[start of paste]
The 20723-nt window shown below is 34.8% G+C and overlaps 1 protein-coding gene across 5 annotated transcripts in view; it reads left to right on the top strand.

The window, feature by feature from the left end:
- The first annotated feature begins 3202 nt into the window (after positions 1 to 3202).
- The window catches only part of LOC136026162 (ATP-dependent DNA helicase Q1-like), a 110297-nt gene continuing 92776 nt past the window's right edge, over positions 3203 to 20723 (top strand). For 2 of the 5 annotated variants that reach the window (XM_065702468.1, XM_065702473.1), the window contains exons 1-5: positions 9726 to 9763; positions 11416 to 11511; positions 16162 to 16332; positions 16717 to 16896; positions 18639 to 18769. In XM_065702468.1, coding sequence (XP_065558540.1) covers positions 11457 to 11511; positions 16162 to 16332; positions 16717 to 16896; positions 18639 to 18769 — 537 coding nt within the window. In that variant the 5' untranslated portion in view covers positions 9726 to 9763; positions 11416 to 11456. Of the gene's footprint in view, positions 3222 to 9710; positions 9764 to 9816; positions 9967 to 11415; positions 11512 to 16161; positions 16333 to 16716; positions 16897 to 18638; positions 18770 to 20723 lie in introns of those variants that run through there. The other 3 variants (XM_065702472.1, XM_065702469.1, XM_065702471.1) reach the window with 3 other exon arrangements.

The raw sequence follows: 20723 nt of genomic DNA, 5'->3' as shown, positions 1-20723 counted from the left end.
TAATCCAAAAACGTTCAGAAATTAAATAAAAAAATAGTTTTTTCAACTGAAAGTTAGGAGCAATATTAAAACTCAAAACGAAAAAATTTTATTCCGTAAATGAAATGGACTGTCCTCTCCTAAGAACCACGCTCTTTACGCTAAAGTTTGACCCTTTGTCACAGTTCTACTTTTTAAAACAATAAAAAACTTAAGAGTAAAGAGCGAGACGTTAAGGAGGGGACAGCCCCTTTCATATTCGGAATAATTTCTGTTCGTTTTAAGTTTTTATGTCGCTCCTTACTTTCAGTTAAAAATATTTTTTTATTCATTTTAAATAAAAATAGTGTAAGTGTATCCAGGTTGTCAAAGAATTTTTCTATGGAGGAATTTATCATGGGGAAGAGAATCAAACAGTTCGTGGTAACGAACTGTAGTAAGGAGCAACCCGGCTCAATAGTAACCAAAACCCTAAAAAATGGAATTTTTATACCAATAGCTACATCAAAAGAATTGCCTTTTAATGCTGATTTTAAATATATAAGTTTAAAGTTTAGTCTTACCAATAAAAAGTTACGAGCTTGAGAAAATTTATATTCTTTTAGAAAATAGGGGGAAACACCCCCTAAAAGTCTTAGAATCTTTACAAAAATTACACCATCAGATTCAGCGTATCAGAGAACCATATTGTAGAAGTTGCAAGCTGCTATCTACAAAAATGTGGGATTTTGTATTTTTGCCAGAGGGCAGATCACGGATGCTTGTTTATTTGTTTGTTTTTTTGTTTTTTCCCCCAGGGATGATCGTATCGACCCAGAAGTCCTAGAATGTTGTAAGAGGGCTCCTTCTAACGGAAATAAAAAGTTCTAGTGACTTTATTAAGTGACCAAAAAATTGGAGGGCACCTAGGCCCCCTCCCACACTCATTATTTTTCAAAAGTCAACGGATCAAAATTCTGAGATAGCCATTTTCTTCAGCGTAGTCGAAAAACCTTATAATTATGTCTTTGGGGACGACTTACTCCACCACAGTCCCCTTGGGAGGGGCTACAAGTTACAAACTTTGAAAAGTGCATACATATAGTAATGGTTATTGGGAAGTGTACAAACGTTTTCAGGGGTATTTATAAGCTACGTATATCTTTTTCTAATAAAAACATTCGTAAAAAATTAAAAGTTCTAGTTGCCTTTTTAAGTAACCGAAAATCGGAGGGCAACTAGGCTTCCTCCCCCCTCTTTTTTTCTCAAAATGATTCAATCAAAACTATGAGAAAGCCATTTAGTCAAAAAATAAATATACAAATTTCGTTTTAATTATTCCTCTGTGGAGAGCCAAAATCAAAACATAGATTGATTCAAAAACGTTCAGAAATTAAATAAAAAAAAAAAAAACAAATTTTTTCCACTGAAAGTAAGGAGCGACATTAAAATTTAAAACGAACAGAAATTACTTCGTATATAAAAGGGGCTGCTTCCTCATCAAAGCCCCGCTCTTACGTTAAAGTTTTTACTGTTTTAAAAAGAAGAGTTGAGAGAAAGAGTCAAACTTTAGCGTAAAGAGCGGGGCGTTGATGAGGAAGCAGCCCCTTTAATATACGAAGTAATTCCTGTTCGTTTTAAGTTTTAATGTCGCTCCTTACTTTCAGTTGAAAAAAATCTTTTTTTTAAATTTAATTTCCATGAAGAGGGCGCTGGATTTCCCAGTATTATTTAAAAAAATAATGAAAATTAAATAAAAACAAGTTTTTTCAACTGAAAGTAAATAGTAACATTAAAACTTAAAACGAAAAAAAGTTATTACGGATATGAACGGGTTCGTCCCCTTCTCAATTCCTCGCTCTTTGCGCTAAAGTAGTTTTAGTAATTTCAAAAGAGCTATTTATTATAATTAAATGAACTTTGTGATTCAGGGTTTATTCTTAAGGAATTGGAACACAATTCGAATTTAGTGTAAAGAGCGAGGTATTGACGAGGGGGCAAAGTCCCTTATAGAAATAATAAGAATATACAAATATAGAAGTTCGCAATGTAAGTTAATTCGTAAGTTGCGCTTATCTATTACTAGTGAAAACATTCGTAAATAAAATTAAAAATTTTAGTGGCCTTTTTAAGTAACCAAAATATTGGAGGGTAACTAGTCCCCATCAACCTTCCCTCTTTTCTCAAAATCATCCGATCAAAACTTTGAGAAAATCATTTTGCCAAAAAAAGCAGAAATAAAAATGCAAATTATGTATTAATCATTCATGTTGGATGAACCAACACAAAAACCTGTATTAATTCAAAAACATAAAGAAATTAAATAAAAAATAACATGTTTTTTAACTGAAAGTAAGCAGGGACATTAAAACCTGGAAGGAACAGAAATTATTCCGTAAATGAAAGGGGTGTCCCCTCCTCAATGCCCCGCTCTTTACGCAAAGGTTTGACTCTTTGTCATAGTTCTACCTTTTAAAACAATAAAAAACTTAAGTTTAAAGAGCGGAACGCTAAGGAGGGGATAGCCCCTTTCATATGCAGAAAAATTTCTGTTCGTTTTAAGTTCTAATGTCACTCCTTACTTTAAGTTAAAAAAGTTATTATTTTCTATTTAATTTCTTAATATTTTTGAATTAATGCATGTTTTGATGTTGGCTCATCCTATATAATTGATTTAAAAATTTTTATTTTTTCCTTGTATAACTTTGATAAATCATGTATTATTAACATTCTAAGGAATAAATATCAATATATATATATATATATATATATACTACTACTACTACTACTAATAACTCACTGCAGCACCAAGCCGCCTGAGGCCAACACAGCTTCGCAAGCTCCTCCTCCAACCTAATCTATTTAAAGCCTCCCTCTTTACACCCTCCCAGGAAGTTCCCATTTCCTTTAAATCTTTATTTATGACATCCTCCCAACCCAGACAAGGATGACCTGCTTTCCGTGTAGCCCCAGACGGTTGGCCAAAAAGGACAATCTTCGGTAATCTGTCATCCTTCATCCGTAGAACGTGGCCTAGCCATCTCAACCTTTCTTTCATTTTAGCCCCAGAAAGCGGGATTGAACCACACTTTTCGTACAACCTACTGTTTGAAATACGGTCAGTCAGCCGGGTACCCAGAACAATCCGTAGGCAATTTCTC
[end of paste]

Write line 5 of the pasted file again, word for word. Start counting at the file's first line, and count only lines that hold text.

The raw sequence follows: 20723 nt of genomic DNA, 5'->3' as shown, positions 1-20723 counted from the left end.